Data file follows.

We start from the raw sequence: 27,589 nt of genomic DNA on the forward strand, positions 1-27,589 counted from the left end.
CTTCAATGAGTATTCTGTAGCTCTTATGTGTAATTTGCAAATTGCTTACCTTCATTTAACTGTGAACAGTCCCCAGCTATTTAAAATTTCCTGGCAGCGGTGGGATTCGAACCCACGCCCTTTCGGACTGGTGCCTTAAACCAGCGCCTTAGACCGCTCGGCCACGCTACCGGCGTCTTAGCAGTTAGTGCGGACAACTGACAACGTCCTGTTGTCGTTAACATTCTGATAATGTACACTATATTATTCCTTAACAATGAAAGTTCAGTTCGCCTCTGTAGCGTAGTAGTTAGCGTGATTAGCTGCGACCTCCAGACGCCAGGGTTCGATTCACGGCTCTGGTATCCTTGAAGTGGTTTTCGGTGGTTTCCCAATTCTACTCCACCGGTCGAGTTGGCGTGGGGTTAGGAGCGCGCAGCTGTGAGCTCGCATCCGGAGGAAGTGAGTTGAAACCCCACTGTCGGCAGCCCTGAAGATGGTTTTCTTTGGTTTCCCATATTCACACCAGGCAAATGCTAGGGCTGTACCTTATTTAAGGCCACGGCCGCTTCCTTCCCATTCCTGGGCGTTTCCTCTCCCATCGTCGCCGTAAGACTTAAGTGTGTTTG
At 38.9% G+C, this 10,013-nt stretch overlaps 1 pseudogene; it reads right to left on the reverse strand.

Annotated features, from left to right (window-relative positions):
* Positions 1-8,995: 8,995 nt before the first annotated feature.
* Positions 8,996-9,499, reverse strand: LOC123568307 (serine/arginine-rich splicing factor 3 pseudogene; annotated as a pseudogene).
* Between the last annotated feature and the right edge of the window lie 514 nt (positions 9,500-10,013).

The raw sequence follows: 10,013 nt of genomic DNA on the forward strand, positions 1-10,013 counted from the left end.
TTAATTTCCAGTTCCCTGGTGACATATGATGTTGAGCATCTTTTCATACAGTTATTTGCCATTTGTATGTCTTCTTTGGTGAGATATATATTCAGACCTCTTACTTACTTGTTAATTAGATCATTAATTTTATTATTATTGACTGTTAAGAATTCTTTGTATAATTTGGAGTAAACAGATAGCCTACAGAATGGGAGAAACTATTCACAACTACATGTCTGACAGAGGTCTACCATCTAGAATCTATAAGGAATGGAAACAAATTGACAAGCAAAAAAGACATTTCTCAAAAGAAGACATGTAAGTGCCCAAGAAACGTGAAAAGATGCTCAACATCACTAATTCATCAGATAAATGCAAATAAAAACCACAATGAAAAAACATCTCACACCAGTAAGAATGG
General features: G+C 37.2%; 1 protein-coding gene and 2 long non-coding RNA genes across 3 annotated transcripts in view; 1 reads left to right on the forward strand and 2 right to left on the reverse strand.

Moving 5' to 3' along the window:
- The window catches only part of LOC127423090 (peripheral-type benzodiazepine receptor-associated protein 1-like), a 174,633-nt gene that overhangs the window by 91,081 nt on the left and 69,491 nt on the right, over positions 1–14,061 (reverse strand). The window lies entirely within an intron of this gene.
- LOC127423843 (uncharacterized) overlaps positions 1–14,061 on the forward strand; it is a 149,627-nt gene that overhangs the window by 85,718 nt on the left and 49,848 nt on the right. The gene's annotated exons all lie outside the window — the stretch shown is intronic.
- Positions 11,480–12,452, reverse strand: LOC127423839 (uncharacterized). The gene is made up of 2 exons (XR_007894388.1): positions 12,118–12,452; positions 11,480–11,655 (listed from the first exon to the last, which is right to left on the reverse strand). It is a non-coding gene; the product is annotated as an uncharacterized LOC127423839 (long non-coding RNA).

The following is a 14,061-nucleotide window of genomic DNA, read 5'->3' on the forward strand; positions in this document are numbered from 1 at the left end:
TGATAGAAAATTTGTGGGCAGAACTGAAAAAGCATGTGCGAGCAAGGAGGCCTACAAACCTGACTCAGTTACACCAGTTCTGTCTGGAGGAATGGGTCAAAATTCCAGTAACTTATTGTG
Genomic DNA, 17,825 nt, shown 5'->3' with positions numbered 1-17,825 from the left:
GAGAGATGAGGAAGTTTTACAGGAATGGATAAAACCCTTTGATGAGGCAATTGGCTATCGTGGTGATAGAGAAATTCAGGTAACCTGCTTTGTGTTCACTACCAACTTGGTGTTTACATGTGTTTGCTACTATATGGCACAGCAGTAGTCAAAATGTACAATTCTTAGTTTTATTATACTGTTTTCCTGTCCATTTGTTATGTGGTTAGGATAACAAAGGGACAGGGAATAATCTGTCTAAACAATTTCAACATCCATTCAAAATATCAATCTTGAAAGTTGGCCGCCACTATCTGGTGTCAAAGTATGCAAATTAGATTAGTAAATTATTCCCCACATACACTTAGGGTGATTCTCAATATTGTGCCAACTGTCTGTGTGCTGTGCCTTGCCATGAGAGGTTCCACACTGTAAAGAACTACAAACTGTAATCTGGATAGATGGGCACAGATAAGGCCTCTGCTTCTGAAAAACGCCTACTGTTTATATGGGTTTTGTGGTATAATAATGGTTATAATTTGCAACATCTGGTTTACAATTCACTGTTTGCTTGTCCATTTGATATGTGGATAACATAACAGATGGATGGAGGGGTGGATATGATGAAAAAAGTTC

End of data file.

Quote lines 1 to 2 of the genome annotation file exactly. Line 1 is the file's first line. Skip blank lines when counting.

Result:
We start from the raw sequence: 27,589 nt of genomic DNA on the forward strand, positions 1-27,589 counted from the left end.
CTTCAATGAGTATTCTGTAGCTCTTATGTGTAATTTGCAAATTGCTTACCTTCATTTAACTGTGAACAGTCCCCAGCTATTTAAAATTTCCTGGCAGCGGTGGGATTCGAACCCACGCCCTTTCGGACTGGTGCCTTAAACCAGCGCCTTAGACCGCTCGGCCACGCTACCGGCGTCTTAGCAGTTAGTGCGGACAACTGACAACGTCCTGTTGTCGTTAACATTCTGATAATGTACACTATATTATTCCTTAACAATGAAAGTTCAGTTCGCCTCTGTAGCGTAGTAGTTAGCGTGATTAGCTGCGACCTCCAGACGCCAGGGTTCGATTCACGGCTCTGGTATCCTTGAAGTGGTTTTCGGTGGTTTCCCAATTCTACTCCACCGGTCGAGTTGGCGTGGGGTTAGGAGCGCGCAGCTGTGAGCTCGCATCCGGAGGAAGTGAGTTGAAACCCCACTGTCGGCAGCCCTGAAGATGGTTTTCTTTGGTTTCCCATATTCACACCAGGCAAATGCTAGGGCTGTACCTTATTTAAGGCCACGGCCGCTTCCTTCCCATTCCTGGGCGTTTCCTCTCCCATCGTCGCCGTAAGACTTAAGTGTGTTTG